Teaching social skills to students with autism spectrum disorder through augmented, virtual and mixed reality
social and emotional learning
technology delivered intervention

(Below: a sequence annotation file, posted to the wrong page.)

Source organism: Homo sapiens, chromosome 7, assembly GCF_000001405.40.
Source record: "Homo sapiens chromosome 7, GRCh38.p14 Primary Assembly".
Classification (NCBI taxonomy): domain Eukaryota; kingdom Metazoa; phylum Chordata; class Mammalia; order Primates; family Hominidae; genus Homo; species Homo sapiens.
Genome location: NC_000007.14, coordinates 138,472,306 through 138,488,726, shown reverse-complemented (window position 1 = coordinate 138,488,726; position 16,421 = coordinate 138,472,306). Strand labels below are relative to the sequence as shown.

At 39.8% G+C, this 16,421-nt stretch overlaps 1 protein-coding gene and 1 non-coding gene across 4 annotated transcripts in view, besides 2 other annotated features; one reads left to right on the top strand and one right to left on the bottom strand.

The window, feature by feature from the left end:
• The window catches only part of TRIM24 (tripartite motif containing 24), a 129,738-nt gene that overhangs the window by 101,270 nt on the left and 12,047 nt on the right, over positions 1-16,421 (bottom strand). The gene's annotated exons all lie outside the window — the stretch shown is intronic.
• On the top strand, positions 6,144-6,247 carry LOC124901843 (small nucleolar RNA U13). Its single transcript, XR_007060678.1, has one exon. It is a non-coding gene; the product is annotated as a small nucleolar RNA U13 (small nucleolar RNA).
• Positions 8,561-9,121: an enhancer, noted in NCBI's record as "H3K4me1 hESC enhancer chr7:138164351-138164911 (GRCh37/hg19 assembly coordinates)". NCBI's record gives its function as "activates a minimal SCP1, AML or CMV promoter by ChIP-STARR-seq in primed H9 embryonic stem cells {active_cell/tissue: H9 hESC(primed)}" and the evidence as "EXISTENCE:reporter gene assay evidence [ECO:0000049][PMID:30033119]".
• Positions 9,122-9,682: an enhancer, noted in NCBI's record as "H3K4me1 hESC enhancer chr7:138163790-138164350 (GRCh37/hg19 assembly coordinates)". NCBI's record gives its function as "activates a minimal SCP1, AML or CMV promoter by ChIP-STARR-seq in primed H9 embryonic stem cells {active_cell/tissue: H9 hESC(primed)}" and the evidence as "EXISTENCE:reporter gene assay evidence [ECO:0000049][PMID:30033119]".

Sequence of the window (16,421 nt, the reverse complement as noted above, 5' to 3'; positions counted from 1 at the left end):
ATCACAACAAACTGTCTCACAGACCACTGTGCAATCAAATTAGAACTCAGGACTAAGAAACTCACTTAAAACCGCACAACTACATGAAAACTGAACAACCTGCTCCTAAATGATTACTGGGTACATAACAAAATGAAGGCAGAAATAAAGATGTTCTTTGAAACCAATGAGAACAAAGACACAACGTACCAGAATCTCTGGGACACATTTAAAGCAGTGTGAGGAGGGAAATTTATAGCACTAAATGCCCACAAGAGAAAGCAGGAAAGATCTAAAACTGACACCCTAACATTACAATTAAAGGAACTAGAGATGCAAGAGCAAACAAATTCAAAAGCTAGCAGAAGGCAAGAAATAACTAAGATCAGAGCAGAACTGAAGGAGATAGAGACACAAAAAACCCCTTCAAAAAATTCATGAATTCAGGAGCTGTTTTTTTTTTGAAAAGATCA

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AbstractThis systematic literature review was conducted to explore the social validity of augmented reality (AR), virtual reality (VR), and mixed reality (MR) as a means of providing social skill instruction to students with autism spectrum disorder (ASD). Forty-one articles met the inclusion criteria, including five studies utilizing AR and the remaining 36 utilizing VR for social skill interventions. No studies implemented MR. The targeted skills of the studies included emotion recognition, relationship skills, social awareness, cooperation, and executive functioning. The intervention was considered effective in 63% of studies, not effective in 10% of studies, and mixed results in 27% of studies. The social validity indicators reported by researchers ranged from two to 14 of 17 determined categories. Findings indicate the primary socially valid reasons for utilizing AR/VR for social skill instruction were high student motivation toward the intervention and a positive attitude toward the technology. Findings indicate that increasing the role of parents, educators, and students as both social skill selectors and treatment agents and adding valid and reliable skill measures may improve the effects of an intervention. Sustainability may increase by providing training to both treatment agents and participants. AR has the potential to improve generalization and VR provides a practice environment for performance deficits. Combining these technologies may provide a more effective social skill intervention.